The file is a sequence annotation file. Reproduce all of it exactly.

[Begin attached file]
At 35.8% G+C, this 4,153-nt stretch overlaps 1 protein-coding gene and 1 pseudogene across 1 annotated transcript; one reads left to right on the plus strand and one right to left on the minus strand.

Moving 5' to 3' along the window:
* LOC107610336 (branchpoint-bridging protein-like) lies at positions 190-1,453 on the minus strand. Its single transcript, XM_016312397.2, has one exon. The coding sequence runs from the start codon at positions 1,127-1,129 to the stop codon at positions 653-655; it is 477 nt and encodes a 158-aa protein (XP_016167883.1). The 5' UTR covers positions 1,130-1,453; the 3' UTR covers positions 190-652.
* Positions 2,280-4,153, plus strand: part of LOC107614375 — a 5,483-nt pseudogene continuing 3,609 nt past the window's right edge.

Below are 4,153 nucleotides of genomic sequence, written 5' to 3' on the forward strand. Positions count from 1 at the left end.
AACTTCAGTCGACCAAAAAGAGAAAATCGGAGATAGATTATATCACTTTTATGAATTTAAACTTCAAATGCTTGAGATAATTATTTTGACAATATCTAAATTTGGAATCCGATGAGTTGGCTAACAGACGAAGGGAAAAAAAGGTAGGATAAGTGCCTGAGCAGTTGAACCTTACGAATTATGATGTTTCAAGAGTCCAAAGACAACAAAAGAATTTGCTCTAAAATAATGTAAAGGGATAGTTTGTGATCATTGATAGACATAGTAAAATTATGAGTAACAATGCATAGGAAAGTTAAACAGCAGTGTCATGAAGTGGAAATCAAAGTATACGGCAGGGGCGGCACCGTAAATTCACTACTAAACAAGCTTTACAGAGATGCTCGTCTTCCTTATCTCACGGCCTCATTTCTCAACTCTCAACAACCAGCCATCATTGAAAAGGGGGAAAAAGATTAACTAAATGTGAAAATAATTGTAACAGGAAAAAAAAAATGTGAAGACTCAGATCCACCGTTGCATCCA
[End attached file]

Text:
At 35.8% G+C, this 4,153-nt stretch overlaps 1 protein-coding gene and 1 pseudogene across 1 annotated transcript; one reads left to right on the plus strand and one right to left on the minus strand.

Moving 5' to 3' along the window:
* LOC107610336 (branchpoint-bridging protein-like) lies at positions 190-1,453 on the minus strand. Its single transcript, XM_016312397.2, has one exon. The coding sequence runs from the start codon at positions 1,127-1,129 to the stop codon at positions 653-655; it is 477 nt and encodes a 158-aa protein (XP_016167883.1). The 5' UTR covers positions 1,130-1,453; the 3' UTR covers positions 190-652.
* Positions 2,280-4,153, plus strand: part of LOC107614375 — a 5,483-nt pseudogene continuing 3,609 nt past the window's right edge.

Below are 4,153 nucleotides of genomic sequence, written 5' to 3' on the forward strand. Positions count from 1 at the left end.
AACTTCAGTCGACCAAAAAGAGAAAATCGGAGATAGATTATATCACTTTTATGAATTTAAACTTCAAATGCTTGAGATAATTATTTTGACAATATCTAAATTTGGAATCCGATGAGTTGGCTAACAGACGAAGGGAAAAAAAGGTAGGATAAGTGCCTGAGCAGTTGAACCTTACGAATTATGATGTTTCAAGAGTCCAAAGACAACAAAAGAATTTGCTCTAAAATAATGTAAAGGGATAGTTTGTGATCATTGATAGACATAGTAAAATTATGAGTAACAATGCATAGGAAAGTTAAACAGCAGTGTCATGAAGTGGAAATCAAAGTATACGGCAGGGGCGGCACCGTAAATTCACTACTAAACAAGCTTTACAGAGATGCTCGTCTTCCTTATCTCACGGCCTCATTTCTCAACTCTCAACAACCAGCCATCATTGAAAAGGGGGAAAAAGATTAACTAAATGTGAAAATAATTGTAACAGGAAAAAAAAAATGTGAAGACTCAGATCCACCGTTGCATCCA